Friday, April 12, 2013

Wyoming wolf hunting quota may be halved

Thursday, April 11, 2013
CASPER, Wyo. (AP) — The Wyoming Game and Fish Department is proposing to reduce wolf hunting quotas by half this fall because of the state's successful first hunt last year.

The wolf population could not withstand another 52-wolf quota without coming dangerously close to the required minimum set in Wyoming's delisting plan, said Mark Bruscino, the department's large carnivore program supervisor.

If wolf numbers drop below the minimum requirement, it could lead to re-listing the wolf as an endangered species, which results in special federal protections.

"Our intent the first year was to reduce the population," Bruscino said. "We estimated we would reduce it in the trophy game area and seasonal game area by 11 percent and we actually reduced it about 12 percent."

Hunters killed 42 wolves during the trophy and seasonal trophy hunting seasons from Oct. 1 to Dec. 31. The overall population in the trophy areas dropped by about 20 wolves because of pups born in 2012, Bruscino said. The proposed quota of 26 wolves this year will likely cut the number of wolves in the trophy areas by about nine at the end of 2013, Bruscino said.
Some hunters disagree with the proposed quota of 26.

"They should have added 26, is my feeling, rather than subtracted," Fritz Meyer, a Dubois outfitter, told the Casper Star-Tribune (http://bit.ly/10VXPeg ). "I don't think they're in any danger of going under the minimum."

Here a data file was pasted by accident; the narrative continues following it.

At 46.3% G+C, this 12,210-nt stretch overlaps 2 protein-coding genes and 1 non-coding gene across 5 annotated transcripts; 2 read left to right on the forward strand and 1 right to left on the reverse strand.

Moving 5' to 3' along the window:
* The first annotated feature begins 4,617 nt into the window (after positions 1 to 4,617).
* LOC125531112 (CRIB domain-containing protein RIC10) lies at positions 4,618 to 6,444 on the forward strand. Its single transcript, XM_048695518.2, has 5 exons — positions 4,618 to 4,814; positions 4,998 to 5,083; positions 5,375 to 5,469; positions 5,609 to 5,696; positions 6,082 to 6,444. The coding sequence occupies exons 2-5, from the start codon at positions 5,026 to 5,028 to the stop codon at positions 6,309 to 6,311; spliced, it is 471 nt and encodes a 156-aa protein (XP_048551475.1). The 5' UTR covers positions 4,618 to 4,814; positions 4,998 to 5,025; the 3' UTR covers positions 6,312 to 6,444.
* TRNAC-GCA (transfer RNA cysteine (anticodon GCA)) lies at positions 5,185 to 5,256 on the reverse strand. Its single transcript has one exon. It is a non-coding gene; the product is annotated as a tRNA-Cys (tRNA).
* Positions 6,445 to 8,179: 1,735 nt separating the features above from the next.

Wolves might be a little tougher to hunt this year because the ones that survived last year will be wiser, he said.

Game and Fish will hold public meetings on the proposed quota.

The U.S. Fish and Wildlife Service removed Wyoming wolves from the endangered species list last fall, allowing the state to institute its first wolf hunt season.

Game and Fish officials had hoped to use the 2012 hunting season to lower wolf numbers from 192 to 172 in the northwest corner of the state outside of Yellowstone National Park, said Brian Nesvik, the department's chief game warden.

Final estimates show 169 wolves and 15 breeding pairs lived in that area after the hunting season, he said. About 90 additional wolves and six breeding pairs lived in Yellowstone and on the Wind River Indian Reservation at the end of 2012, according to estimates.

Under the delisting agreement, Wyoming must keep a minimum of 100 wolves and 10 breeding pairs in the state outside of Yellowstone and the reservation. Wyoming needs to maintain 150 wolves and 15 breeding pairs in the entire state, including the park and reservation.

Several lawsuits are pending that argue Wyoming's wolf plan will not protect the animals.
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Information from: Casper (Wyo.) Star-Tribune, http://www.trib.com
source